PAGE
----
I find the rhetorical purge tactic irritating. (More moderate libertarians aren't really libertarians.)
As for the foreign policy business, there have been some self-described objectivists who have crossed the line. Nuke the mideast and resettle all their lands, or something like that. (Weird that otherwise libertarian folks would have views that are about the worst one hears in our statist society. Worship reason and you adopt the reductio.)
If there were libertarians who took the Roman approach to imperialism, they would be beyond the pale.
But a crusade to stamp out rights-violators all over the world--crazy as that seems to me--is plenty libertarian.
I believe that libertarian imperialism could work. The world conquest version is wildly disconnected from today's world, but imposing libertarianism on a very small and weak country would be possible. Something like Grenada.
And, suppose the entire world except Grenada was already
My imagination isn't limited to what I can find in history. I don't think I would be a libertarian at all if that were the case.
I don't believe that democratic capitalism is an oxymoron. Whatever we want to call the policies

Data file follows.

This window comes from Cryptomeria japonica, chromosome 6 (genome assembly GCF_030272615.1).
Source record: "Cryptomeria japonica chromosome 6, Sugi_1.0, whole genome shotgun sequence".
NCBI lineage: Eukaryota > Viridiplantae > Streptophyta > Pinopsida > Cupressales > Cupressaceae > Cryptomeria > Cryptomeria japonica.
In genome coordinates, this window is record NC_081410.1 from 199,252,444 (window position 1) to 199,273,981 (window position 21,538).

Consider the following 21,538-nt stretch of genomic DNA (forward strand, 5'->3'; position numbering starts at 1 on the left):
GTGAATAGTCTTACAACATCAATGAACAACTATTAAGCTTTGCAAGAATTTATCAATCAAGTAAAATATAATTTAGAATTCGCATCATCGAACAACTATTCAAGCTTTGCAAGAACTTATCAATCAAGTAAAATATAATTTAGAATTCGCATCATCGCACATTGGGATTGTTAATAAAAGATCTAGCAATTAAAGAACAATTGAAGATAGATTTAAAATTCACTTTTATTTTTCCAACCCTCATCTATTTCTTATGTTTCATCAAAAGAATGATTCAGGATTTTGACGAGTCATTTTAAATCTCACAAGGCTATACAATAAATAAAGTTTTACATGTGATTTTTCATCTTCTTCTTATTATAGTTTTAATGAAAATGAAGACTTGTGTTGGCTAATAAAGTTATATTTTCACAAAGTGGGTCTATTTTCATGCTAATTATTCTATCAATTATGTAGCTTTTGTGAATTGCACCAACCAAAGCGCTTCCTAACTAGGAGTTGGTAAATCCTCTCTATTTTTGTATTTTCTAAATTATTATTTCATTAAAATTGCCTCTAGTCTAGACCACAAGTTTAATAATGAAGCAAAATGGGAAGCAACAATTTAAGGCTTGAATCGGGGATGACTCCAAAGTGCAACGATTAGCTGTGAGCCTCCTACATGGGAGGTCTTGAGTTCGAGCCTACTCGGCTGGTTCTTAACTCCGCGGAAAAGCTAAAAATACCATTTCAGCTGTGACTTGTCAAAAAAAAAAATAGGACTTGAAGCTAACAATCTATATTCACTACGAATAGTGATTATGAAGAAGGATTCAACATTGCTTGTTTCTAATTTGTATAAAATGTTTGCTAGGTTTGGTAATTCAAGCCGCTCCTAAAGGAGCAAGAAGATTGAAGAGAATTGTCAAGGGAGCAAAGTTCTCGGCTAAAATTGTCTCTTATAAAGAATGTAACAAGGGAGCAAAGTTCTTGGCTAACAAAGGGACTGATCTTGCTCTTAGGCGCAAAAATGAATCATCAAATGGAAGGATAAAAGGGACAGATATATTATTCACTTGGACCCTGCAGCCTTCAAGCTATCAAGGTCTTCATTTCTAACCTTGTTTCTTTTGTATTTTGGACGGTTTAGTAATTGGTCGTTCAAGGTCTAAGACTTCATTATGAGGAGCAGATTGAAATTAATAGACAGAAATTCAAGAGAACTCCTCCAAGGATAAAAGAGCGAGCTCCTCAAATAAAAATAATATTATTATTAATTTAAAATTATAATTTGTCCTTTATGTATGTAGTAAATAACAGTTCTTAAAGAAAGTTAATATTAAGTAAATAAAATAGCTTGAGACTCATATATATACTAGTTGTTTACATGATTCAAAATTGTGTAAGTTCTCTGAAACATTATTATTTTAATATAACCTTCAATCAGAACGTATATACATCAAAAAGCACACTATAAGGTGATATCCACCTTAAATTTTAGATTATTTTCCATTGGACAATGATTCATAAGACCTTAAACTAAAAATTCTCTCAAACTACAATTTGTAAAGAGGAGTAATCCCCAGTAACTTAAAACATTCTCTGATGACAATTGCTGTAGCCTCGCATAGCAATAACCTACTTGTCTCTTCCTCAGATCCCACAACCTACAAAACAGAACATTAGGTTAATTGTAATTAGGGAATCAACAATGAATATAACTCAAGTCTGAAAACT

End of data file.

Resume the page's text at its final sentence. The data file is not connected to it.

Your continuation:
mainstream conservative Republicans support, I don't
favor them. But I believe they are superior to some
alternatives--Islamic fundamentalism or Communism, for
example. I presume that is why libertarian interventionists can support this neo-con imperialist program.
As for my use of the term "isolationist,"...come on! Of course I didn't mean restricting trade, investment, or immigration. I know perfectly well the Rothbardian plumbline, and plenty of libertarians of that stripe have used to term isolationist to mean no political intervention overseas.
If Bush really were a liberventionist, then those of us who have more sensible foreign policy views would just have to accept that fact. Some libertarians are more dangerous in power than some who aren't libertarian at all.
How foolish would it sound to just spout off sectarian
sentiments when some leftist criticised some aspect of the domestic agenda of a hypothetical libertarian imperialist? My response to the proposal by President Cathy Young that marijuana be legalized is that she supports foreign intervention so she is no libertarian at all.
Maybe disputes among libertarians really matter. Maybe we don't need some notion that all libertarians pretty much agree on everything.